Photographing Hummingbirds


Where I live in northern Virginia I see a lot of wildlife “in the wild”. In late spring/early summer I see lots of birds, owls and butterflies right in my yard. Outside of my office window I have a Mimosa tree and it really attracts the various winged creatures. I’m not what I would consider a wildlife photographer but I do enjoy taking pictures of animals. This year I’ve been seeing lots of hummingbirds so I thought I’d try my luck at getting some hummingbird shots. I learned quickly that this kind of photography is a huge challenge and with this blog entry I’ll talk a bit about how I got my shots and the camera settings I used.

The first thing I knew I needed was a lot of light and a super high shutter speed. This was a great time to break out my High Speed Sync (HSS) capable flashes and my longest lens.

I started by picking a place where I could photography my hummingbirds without scaring them away. As luck would have it I have a Mimosa tree located just outside of my office window. The bright reddish purple color of the mimosa tree buds seem to really attract the hummingbirds. Luckily it’s located close enough to my office for me to point my camera through an open window without scaring the hummingbirds away.

Because I wanted a super high shutter speed and the stopping power of flash I used three high speed sync capable flashes. Two were set to slave mode and one was set to be my master (or triggering flash). All three flashes were set to maximum power (in manual mode). I mounted the master flash to my camera and the two slave flashes were mounted to the open window with LumoPro clip clamps. Here’s a look at how the slave flashes were mounted:

how I mounted my flashes

With my flashes mounted I proceeded to get my camera settings locked in. I put the camera into manual mode and set my ISO to 400, my shutter speed to 1/3000 of a second and my aperture to f5.6. My first test shots were a little dark so I dropped my shutter speed to 1/2000th of a second. At the lower shutter speed things were really looking good. Now that the camera was set it was time to wait for some hummingbirds to visit.

Before I get to the final shots I should mention that high speed sync is an incredible (hot-shoe mount) flash feature that lets you achieve shutter speeds far higher than you can normally use. I don’t want to go into a long technical description of high speed sync but I will share the short version.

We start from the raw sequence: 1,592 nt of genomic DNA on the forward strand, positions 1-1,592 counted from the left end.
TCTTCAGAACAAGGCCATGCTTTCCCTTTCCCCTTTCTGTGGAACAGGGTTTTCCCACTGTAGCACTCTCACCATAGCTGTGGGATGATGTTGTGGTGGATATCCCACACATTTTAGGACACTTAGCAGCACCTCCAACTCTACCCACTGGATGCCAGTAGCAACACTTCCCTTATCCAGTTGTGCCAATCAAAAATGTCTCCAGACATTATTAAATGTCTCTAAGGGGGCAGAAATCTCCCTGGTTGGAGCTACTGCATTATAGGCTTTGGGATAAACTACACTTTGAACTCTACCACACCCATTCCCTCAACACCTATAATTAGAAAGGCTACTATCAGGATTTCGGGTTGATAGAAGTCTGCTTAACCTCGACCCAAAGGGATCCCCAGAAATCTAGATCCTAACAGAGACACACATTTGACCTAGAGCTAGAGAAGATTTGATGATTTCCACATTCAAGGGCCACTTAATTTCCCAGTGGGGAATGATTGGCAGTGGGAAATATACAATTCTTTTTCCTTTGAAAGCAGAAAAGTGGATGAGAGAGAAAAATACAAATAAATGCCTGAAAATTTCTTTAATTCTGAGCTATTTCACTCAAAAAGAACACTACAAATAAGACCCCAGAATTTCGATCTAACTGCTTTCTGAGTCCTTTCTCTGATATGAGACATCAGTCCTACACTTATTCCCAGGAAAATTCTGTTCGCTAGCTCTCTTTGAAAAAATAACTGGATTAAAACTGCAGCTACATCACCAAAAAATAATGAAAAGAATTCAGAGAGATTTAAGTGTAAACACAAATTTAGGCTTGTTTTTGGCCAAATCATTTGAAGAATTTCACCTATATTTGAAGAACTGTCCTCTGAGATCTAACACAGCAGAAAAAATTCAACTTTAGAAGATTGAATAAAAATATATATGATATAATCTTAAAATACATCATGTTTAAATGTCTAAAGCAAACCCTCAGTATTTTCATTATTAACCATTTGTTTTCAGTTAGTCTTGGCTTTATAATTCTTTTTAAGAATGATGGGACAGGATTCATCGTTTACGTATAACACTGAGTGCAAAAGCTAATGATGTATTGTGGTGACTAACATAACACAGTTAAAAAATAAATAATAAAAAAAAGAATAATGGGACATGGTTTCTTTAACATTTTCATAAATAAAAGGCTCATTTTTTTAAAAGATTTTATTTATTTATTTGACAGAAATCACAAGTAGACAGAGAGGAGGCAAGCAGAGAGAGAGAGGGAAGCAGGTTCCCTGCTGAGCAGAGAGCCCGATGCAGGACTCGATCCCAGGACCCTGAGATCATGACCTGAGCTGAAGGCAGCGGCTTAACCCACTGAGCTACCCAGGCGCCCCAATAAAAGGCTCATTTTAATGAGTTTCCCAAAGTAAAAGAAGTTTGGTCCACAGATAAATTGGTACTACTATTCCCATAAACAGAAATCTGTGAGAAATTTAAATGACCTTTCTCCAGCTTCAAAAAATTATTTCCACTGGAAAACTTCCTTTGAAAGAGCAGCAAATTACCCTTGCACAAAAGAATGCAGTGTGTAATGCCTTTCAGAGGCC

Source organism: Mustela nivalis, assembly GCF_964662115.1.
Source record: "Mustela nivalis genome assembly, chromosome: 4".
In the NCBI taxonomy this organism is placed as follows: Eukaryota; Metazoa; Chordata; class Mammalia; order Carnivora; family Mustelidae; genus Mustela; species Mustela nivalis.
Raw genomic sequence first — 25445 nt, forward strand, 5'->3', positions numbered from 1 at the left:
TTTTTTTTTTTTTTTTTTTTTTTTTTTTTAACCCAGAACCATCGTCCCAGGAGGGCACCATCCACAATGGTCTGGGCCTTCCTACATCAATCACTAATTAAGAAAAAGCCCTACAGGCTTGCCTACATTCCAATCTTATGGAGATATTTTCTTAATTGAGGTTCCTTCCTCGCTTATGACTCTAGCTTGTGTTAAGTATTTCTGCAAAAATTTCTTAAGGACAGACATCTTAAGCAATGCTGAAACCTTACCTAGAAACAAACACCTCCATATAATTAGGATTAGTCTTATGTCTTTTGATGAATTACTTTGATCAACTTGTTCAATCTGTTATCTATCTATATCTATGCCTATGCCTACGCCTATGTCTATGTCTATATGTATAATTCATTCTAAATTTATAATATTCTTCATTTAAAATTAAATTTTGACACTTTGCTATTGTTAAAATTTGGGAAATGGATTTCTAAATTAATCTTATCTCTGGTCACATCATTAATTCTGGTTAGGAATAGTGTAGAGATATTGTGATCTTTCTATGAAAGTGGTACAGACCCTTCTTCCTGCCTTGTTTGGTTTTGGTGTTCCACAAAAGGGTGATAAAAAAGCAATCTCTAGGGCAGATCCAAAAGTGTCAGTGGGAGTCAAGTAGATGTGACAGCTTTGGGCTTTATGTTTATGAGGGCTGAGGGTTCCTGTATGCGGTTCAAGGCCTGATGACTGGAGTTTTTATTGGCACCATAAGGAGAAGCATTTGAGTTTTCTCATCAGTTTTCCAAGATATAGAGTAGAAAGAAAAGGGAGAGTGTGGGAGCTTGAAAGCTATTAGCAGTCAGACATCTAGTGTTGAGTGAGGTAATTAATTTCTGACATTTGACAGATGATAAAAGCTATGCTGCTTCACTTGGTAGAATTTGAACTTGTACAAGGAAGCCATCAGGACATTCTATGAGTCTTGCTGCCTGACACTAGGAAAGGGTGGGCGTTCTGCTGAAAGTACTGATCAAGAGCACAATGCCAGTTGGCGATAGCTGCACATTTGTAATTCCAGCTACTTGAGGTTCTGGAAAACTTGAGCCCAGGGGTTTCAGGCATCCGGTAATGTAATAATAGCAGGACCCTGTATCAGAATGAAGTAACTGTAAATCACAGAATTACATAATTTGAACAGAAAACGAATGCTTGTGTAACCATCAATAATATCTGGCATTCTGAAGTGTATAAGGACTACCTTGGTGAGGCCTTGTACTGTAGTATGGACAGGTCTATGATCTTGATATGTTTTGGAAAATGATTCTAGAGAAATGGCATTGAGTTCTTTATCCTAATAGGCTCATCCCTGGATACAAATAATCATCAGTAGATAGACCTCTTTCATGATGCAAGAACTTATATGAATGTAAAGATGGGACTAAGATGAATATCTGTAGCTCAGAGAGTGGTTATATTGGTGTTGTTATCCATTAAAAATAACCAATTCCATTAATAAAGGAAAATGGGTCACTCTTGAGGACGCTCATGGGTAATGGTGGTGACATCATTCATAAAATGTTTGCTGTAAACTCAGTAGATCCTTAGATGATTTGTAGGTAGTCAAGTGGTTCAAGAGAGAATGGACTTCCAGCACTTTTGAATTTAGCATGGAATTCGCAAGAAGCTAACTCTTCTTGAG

Usually you need to be at to 1/250th of a second or slower to avoid having dark areas in the final image. This is because DSLR cameras use a curtain style shutter that passes in front of the sensor to achieve the correct exposure. The mirror flips out of the way and the curtain opens in front of the sensor (exposing the sensor) from top to bottom then closes from top to bottom. This type of shutter is what limits your flash sync speed to 1/250th or lower. High speed sync overcomes the problem by emitting a series of super fast bursts of flash to evenly illuminate the scene while the shutter curtain passes in front of the camera sensor. It’s totally cool but in order to work it has considerably less light output. That’s why I use multiple flashes (to increase the total light output during the series of flash bursts). By using two or three high speed sync flashes I’m able to use high shutter speeds in outdoor daylight but control the look with my flashes.

Now Back to the Fun Part

Waiting for the hummingbirds to fly up takes a lot of patience. Because I’m not using a feeder the hummingbirds are exploring the entire tree (and not just where I’m pointing my flashes). Eventually the hummingbirds do show up but the next challenge is getting your camera to focus on the little guys.

Hummingbirds are small and super fast. So fast that my auto-focus was really having a hard time locking in on them. Because I wanted the background to be out of focus (to help emphasize the hummingbirds) I waited until the hummingbirds were in a very specific place. If I had my focus locked on a hummingbird and it suddenly moved my camera would re-focus on the distant background (and my hummingbird ended up completely blurry). Here’s what my shots looked like when I was locked in on a hummingbird but it moved off of my focus reticle:

If you look just above and to the left of the center of the above image you can see the hummingbird that moved and caused my camera to re-focus on the background.

To solve this problem I started focusing on the flowers (which don’t move) and pressed the shutter release button when the hummingbirds got close to my in-focus flower.

With flash settings locked in, my camera setting where they needed to be and my focus technique figured out it was time to wait for some hummingbirds to fly up to my target flowers.

I managed to capture two or three shots that I really liked and a whole lot of average shots. This kind of photography is a huge challenge and I quickly learned that a few more flashes and a hummingbird feeder sure would have helped me out today.

Here’s a few of the hummingbird shots  I captured that I really  liked.

And that’s how I captured my hummingbird shots. Successfully capturing hummingbird shots is a challenge (especially in the wild) but it is possible. It just takes a few flashes and a whole lot of patience.

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